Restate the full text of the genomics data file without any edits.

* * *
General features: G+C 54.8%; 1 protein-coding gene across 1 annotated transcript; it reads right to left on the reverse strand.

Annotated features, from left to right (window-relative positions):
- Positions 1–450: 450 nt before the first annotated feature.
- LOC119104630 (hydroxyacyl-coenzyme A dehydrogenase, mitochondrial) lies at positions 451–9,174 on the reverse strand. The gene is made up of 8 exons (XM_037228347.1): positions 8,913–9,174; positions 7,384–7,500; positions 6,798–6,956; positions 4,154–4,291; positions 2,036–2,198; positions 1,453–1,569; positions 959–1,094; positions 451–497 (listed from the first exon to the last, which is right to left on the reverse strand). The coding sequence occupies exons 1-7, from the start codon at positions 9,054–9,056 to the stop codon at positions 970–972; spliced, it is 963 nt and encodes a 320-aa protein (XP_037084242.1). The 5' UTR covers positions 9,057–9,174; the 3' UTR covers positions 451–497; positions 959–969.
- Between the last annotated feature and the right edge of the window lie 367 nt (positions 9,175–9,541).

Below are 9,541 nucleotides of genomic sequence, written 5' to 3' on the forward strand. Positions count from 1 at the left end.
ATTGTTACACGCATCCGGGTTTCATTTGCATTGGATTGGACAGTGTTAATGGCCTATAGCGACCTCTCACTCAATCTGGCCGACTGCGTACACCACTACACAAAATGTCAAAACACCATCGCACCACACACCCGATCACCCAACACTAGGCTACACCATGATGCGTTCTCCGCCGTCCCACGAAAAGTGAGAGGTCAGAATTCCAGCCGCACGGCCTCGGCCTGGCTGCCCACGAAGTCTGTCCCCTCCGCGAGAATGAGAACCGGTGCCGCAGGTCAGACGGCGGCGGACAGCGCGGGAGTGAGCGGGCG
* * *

General features: G+C 54.8%; 1 protein-coding gene across 1 annotated transcript; it reads right to left on the reverse strand.

Annotated features, from left to right (window-relative positions):
- Positions 1–450: 450 nt before the first annotated feature.
- LOC119104630 (hydroxyacyl-coenzyme A dehydrogenase, mitochondrial) lies at positions 451–9,174 on the reverse strand. The gene is made up of 8 exons (XM_037228347.1): positions 8,913–9,174; positions 7,384–7,500; positions 6,798–6,956; positions 4,154–4,291; positions 2,036–2,198; positions 1,453–1,569; positions 959–1,094; positions 451–497 (listed from the first exon to the last, which is right to left on the reverse strand). The coding sequence occupies exons 1-7, from the start codon at positions 9,054–9,056 to the stop codon at positions 970–972; spliced, it is 963 nt and encodes a 320-aa protein (XP_037084242.1). The 5' UTR covers positions 9,057–9,174; the 3' UTR covers positions 451–497; positions 959–969.
- Between the last annotated feature and the right edge of the window lie 367 nt (positions 9,175–9,541).

Below are 9,541 nucleotides of genomic sequence, written 5' to 3' on the forward strand. Positions count from 1 at the left end.
ATTGTTACACGCATCCGGGTTTCATTTGCATTGGATTGGACAGTGTTAATGGCCTATAGCGACCTCTCACTCAATCTGGCCGACTGCGTACACCACTACACAAAATGTCAAAACACCATCGCACCACACACCCGATCACCCAACACTAGGCTACACCATGATGCGTTCTCCGCCGTCCCACGAAAAGTGAGAGGTCAGAATTCCAGCCGCACGGCCTCGGCCTGGCTGCCCACGAAGTCTGTCCCCTCCGCGAGAATGAGAACCGGTGCCGCAGGTCAGACGGCGGCGGACAGCGCGGGAGTGAGCGGGCG